The safety features work well..I really like the blind spot warning..a flashing yellow dot in the appropriate side mirror..a good reminder just in case. The backup camera is helpful provided it isn’t dirty but I really like the beeping sensors..a big help when squeezing into a tight parking spot.

I found the big touch screen really impressive..fairly sensitive to the touch it enables you to control just about everything in the car. In the entertainment Group you can control all the functions of the system..which features AM, FM and Sirius Satellite as well as CD USB input (iPod, Zune, USB Memory Stick or USB WiFi) Bluetooth Stereo and Line in. (the RCA inputs). It also displays controls and song listings for your iPod and it did the same for my Zune player..quite surprising but then SYNC is a Microsoft product.

The phone section is quite powerful..my HTC Desire paired easily with the system but for some reason would not transfer the address book to the car. Not a problem, Ford has Windows and Mac Applications on it’s Sync My Phone web site that allows you to transfer the address book to a USB stick and then to the car through one of the USB ports..pretty nifty I thought. This means no voice tags to record..you can call any number in your address book as simple as saying call so and so at home..work..or mobile. I found it to be reliable and accurate, the most trouble free Bluetooth solution I have tried.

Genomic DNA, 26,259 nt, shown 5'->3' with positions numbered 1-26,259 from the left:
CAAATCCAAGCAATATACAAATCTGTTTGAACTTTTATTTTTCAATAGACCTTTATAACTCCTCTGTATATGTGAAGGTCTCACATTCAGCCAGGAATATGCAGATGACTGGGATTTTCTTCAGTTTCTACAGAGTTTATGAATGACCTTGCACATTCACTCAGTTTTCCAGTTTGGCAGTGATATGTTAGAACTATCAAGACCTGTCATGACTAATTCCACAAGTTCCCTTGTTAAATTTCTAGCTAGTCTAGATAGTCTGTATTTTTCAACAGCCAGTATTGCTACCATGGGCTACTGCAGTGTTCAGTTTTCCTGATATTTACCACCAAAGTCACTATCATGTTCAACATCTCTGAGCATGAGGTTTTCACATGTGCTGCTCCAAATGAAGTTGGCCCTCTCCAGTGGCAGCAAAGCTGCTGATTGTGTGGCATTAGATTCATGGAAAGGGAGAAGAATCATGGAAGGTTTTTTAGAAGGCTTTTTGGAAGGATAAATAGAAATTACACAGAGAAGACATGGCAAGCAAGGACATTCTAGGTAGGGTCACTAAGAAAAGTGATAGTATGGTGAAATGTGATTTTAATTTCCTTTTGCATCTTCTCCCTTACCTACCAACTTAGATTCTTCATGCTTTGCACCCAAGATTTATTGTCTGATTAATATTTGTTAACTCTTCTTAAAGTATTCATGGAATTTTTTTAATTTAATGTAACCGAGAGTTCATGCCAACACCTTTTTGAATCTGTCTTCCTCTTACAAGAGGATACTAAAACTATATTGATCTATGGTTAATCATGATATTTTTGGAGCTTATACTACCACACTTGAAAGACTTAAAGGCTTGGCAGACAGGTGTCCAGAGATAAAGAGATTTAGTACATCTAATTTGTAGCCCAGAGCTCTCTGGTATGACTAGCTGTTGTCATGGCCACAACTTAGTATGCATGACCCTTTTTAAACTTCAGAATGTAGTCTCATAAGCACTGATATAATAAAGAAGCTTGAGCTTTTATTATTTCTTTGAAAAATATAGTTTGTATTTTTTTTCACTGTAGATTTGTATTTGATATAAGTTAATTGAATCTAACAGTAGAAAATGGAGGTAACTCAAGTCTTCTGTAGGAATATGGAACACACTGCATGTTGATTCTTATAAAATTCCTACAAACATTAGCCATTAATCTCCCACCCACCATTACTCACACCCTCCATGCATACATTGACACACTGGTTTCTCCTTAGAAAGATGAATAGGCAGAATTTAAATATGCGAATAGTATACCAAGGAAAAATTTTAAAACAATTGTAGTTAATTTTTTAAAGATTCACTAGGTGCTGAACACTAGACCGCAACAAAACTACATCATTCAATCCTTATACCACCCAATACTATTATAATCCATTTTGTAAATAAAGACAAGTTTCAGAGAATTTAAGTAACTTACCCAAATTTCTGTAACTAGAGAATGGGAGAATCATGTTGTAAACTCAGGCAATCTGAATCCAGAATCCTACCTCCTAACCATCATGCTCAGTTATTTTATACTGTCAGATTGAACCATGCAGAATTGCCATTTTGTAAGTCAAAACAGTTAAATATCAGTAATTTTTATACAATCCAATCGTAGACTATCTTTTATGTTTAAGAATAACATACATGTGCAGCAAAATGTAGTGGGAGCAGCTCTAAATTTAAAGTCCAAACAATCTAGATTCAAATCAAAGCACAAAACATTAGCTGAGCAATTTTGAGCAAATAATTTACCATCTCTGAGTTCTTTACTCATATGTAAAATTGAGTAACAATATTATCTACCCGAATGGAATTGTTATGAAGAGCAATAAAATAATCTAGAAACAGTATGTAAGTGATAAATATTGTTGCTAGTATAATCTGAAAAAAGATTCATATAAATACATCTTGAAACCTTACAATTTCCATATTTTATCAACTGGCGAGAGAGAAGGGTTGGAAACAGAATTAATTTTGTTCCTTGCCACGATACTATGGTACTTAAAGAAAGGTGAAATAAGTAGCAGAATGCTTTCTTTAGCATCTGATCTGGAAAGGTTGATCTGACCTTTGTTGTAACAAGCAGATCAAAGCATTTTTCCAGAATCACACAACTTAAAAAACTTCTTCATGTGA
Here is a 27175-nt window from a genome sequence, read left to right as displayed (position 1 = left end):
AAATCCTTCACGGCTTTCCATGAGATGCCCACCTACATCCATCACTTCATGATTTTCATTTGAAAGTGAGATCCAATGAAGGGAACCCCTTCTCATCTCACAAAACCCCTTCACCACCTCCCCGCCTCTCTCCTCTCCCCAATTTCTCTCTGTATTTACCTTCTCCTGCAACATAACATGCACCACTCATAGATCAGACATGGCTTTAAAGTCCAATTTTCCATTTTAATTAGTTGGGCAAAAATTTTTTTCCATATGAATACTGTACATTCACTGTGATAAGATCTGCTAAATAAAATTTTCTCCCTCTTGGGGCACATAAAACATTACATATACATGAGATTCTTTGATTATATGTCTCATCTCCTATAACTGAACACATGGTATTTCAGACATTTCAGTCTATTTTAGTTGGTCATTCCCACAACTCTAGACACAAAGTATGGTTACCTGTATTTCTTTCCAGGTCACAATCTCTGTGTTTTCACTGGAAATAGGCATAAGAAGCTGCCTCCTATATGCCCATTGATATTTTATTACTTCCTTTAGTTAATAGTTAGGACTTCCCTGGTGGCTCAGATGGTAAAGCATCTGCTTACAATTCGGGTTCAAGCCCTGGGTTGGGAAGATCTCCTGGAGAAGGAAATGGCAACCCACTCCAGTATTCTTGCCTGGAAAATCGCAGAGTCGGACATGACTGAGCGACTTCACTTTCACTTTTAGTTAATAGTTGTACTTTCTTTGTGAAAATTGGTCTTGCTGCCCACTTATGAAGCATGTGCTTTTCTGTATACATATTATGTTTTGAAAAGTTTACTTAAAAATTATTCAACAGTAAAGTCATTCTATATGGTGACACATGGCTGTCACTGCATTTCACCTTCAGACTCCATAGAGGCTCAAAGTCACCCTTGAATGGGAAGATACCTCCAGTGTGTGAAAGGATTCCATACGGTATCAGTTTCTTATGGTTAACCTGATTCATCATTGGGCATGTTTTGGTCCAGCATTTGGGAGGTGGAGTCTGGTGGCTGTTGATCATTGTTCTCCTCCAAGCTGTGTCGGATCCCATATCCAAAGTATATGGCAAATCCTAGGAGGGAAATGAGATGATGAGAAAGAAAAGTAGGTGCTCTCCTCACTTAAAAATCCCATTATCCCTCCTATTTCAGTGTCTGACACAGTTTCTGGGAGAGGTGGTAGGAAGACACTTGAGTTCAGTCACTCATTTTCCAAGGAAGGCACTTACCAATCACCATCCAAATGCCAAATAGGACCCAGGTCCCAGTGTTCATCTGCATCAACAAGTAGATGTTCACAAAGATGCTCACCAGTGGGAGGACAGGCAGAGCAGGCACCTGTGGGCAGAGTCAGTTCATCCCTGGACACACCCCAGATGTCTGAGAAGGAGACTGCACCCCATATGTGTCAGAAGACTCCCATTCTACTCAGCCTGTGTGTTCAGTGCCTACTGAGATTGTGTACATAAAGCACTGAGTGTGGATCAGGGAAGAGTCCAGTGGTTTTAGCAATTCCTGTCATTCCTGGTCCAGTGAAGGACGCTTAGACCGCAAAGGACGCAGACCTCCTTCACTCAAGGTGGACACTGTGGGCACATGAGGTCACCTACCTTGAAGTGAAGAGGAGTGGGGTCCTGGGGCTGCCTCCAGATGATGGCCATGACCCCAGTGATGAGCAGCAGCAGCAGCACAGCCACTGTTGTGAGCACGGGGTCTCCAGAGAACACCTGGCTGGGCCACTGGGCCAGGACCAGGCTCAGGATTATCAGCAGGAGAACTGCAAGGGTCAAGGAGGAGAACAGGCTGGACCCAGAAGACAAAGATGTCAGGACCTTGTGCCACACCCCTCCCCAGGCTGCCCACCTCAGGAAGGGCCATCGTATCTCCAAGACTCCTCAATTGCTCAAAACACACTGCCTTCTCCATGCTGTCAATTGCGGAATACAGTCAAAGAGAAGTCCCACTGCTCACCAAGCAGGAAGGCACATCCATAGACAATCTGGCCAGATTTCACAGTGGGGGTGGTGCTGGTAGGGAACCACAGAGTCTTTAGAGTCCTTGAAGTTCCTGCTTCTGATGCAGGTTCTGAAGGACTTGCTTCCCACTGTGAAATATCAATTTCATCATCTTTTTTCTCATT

In the Climate Group I didn’t realize there were so many climate options in a car..temperature settings for passenger and driver’s side as well and temperature for the seats..fan speeds and so on..Very comprehensive and intuitive controls.

And finally the Navigation Group. This SD card system has good looking 3D maps with all the bells and whistles and a huge POI list. Destination entry by on the touch screen was simple and intuitive but even better the voice entry was as simple as saying “Go to whatever address” I was impressed. The routings were accurate, the instructions clear and it handled French street names better than some systems.

Overall I was impressed and a bit overwhelmed by My Ford Touch. It is so complex and has so many functions and controls that there is a risk of it becoming a distraction. During the week I drove the car I stuck to the basics and only saw a bit of the power My Ford Touch. If you take your time learning the system and only use the functions you know while driving you will gradually become proficient at using the system. By all means practice when you are parked. Once you get the hang of it I think you will wonder how you drove without it. I know that by the end of the week I was hooked.

Now how much will this cost you? SYNC, My Ford Touch and Audio System from Sony are standard in the Edge Limited and Sport models. The Blind Spot Information System (BLIS) is $650 and includes Cross Traffic Alert and Rain sensing wipers. Navigation will cost you $700. If you want to go whole hog you can add the Adaptive Cruise Control and collision warning for $1500 including brake support which applies the brakes if you get too close to the car in front. Fully tricked out the Edge I drove comes in at a little over $52,000.

This system is also available in the Lincoln MKX and a similarly equipped Lincoln MKX will ring in at a whisker over $60,000

Bob Benedetti

Former RCAF Fighter Pilot Bob worked for CTV Montreal as a Reporter, Producer and Executive producer for 35 years retiring in 2004. Bob started reporting on personal technology in 1995 at CTV and continues today at Home Technology Montreal